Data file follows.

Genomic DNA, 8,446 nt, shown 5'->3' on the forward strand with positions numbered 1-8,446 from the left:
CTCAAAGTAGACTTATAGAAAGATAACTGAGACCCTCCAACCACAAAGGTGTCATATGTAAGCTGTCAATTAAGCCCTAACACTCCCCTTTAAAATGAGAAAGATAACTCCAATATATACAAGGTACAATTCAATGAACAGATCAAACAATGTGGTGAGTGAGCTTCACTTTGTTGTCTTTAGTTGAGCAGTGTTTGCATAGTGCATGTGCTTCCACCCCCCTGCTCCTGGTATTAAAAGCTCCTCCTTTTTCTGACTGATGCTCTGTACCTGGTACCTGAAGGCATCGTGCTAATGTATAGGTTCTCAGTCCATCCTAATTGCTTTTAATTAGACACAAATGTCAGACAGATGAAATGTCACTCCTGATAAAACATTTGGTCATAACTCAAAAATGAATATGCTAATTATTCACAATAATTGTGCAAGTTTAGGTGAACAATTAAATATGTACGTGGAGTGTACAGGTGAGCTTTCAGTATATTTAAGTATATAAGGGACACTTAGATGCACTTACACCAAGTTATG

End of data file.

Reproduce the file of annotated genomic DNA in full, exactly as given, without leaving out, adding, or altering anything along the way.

Genomic DNA, 8,446 nt, shown 5'->3' on the forward strand with positions numbered 1-8,446 from the left:
CTCAAAGTAGACTTATAGAAAGATAACTGAGACCCTCCAACCACAAAGGTGTCATATGTAAGCTGTCAATTAAGCCCTAACACTCCCCTTTAAAATGAGAAAGATAACTCCAATATATACAAGGTACAATTCAATGAACAGATCAAACAATGTGGTGAGTGAGCTTCACTTTGTTGTCTTTAGTTGAGCAGTGTTTGCATAGTGCATGTGCTTCCACCCCCCTGCTCCTGGTATTAAAAGCTCCTCCTTTTTCTGACTGATGCTCTGTACCTGGTACCTGAAGGCATCGTGCTAATGTATAGGTTCTCAGTCCATCCTAATTGCTTTTAATTAGACACAAATGTCAGACAGATGAAATGTCACTCCTGATAAAACATTTGGTCATAACTCAAAAATGAATATGCTAATTATTCACAATAATTGTGCAAGTTTAGGTGAACAATTAAATATGTACGTGGAGTGTACAGGTGAGCTTTCAGTATATTTAAGTATATAAGGGACACTTAGATGCACTTACACCAAGTTATG